From letters to Lego, manuscripts to Minecraft

The Hull History Centre in Kingston upon Hull has been my home for the past seven months of my Transforming Archives traineeship. This traineeship appealed to me because of its digital focus and the opportunity to learn more about archives from the fantastic team at the History Centre. Having studied History of Art, Architecture and Digital Heritage at university, the subject of archives had been touched upon however I had never engaged in any practical archives work. My previous work had been in museums so I was interested in the differences between the two areas and to fill this gap in my knowledge.

Here’s a (very brief!) summary of what I’ve been doing and why working in archives is an enjoyable journey of discovery.

HullCraft poster session at MLAG’s The D-Word Conference, 24 April 2015.

HullCraft poster session at MLAG’s The D-Word Conference, 24 April 2015.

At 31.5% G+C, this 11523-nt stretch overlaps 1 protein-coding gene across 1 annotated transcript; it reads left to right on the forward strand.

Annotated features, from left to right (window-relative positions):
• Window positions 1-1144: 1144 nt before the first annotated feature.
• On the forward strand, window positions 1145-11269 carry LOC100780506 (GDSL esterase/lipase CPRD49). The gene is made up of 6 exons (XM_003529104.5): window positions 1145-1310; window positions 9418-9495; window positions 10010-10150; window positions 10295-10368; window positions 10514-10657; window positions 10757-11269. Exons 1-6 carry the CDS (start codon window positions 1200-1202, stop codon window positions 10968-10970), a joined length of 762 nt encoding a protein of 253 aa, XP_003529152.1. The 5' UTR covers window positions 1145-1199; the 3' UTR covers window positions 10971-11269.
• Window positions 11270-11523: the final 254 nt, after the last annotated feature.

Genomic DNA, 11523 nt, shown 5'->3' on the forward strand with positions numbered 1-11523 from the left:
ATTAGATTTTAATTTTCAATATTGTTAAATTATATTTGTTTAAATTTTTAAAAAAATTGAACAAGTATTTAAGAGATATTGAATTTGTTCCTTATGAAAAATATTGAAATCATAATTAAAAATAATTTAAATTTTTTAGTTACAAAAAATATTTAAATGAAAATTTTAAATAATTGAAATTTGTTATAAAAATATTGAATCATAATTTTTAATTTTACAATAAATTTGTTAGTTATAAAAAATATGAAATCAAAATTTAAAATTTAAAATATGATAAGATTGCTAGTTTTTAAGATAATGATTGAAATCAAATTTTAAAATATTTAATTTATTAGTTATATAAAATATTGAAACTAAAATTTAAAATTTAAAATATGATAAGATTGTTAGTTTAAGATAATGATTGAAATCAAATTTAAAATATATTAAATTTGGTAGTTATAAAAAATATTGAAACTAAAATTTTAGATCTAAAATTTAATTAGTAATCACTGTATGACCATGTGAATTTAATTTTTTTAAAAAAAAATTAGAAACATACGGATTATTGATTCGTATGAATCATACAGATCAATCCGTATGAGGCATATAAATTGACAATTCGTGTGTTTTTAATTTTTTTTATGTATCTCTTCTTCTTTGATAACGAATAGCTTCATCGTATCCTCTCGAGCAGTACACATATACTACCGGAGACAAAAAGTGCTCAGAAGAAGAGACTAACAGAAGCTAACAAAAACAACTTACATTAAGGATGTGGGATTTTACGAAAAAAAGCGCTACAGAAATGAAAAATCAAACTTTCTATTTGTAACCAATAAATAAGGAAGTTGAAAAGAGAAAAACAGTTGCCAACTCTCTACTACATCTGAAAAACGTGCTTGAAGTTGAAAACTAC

Creative outreach and architectural archives

Architectural archives have become my favourite theme as they have so much potential for creative outreach. It was a pleasant coincidence that the History Centre team were already working on a project based on architecture that matched my own interests.

Francis Johnson is an architect who worked on many buildings across the Yorkshire region. Johnson is of personal interest to me as we not only attended the same school, but I also recognise a lot of his buildings from my own childhood. His collection (U DFJ), currently being catalogued by Claire Weatherall, Project Archivist, under a National Cataloguing Grant, features an assortment of fascinating architectural plans which have provided us with an array of imaginative outreach opportunities that I have been fortunate to take part in during my traineeship.

One of these opportunities is History Makers, a monthly family event based on recreating objects and scenes inspired by the archives in Lego and craft. These sessions began with the architecture of Francis Johnson and have evolved into a variety of topics based on the collections held at the History Centre. I have enjoyed being taken nostalgically back to my childhood passion for craft by working with families to create objects from history.